God is a Spirit. In Charles Spurgeon’s catechism the fourth question is, “What is God?” The answer given is, “God is Spirit, infinite, eternal, and unchangeable in His being.” God is not apprehended nor found with our five senses. He is found and known in the Word of God and in prayer. It is hard study and diligent, fervent prayer that really lays hold on the Lord. What did David mean when he said, “My soul followeth hard after God?” How did he follow hard after God? The words mean that he pursued God diligently; he tracked God like a hunter tracks his prey. How did David do this?
1. He Sought God Early in the Morning
In Psalm 63:1 David said, “Early will I seek thee.” While others were still sleeping David arose and read the law and the parts of the Word of God that he had. The Bible tells us “Love not sleep.”
E.M. Bounds, who wrote great books on prayer, said,
“A desire for God which cannot break the chains of sleep is a weak thing and will do but little good for God after it has indulged itself fully. The desire for God that keeps so far behind the devil and the world at the beginning of the day will never catch up.”
He who would pursue the Lord must, as all great saints, begin early in the morning.
2. He Sought God by Meditating on Him
David meditated on God in the night watches. He said, “When I remember thee upon my bed, and meditate on thee in the night watches” (Psalm 63:6). The mind and heart must be wholly set on the Lord. Meditation is the hammer that breaks open the Word and applies it. To meditate we must read, study, and then muse on what we have read and studied. Meditation also involves memorization so that we can think upon Scripture in the night seasons. In Joshua 1:8, God promises success to those who meditate on Scripture.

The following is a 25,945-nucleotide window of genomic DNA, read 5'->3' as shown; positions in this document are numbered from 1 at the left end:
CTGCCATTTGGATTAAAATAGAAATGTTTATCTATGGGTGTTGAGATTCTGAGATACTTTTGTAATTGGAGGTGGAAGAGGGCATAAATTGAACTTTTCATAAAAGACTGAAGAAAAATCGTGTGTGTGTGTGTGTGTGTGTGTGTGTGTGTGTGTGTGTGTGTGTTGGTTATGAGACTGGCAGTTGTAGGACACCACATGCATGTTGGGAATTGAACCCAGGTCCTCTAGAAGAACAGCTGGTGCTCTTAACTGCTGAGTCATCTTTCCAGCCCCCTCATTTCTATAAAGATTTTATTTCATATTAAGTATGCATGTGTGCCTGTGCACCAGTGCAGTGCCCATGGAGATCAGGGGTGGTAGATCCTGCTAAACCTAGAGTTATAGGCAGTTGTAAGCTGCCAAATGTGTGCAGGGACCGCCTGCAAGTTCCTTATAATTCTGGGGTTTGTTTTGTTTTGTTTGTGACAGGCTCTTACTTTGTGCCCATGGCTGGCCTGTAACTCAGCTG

This is all hard work which is why David said, “My soul followeth hard after thee.”
3. He Spoke of God and Praised Him
Praise itself brings the presence of God according to Psalm 22:3, “But thou art holy, O thou that inhabitest the praises of Israel.” If our souls are set on finding that sweet presence of the Lord, then we will talk much of Him during our day. His name will enter our conversations as easily as our own children’s names. His praise will flow as naturally from our lips as a “thank you” does to someone who has just done something for us. If we are pursuing God fervently, as David was, His name will never be far from our minds or our lips.
Those who are set on knowing God cannot take this knowledge lightly. God is to be pursued with more diligence than a young man seeking his future bride or a hunter stalking his prey. God’s knowledge and presence should be the Christian’s chief delight. The Psalmist said in Psalm 73:25–26, “Whom have I in heaven but thee? And there is none upon earth that I desire beside thee. My flesh and my heart faileth; but God is the strength of my heart and my portion for ever.”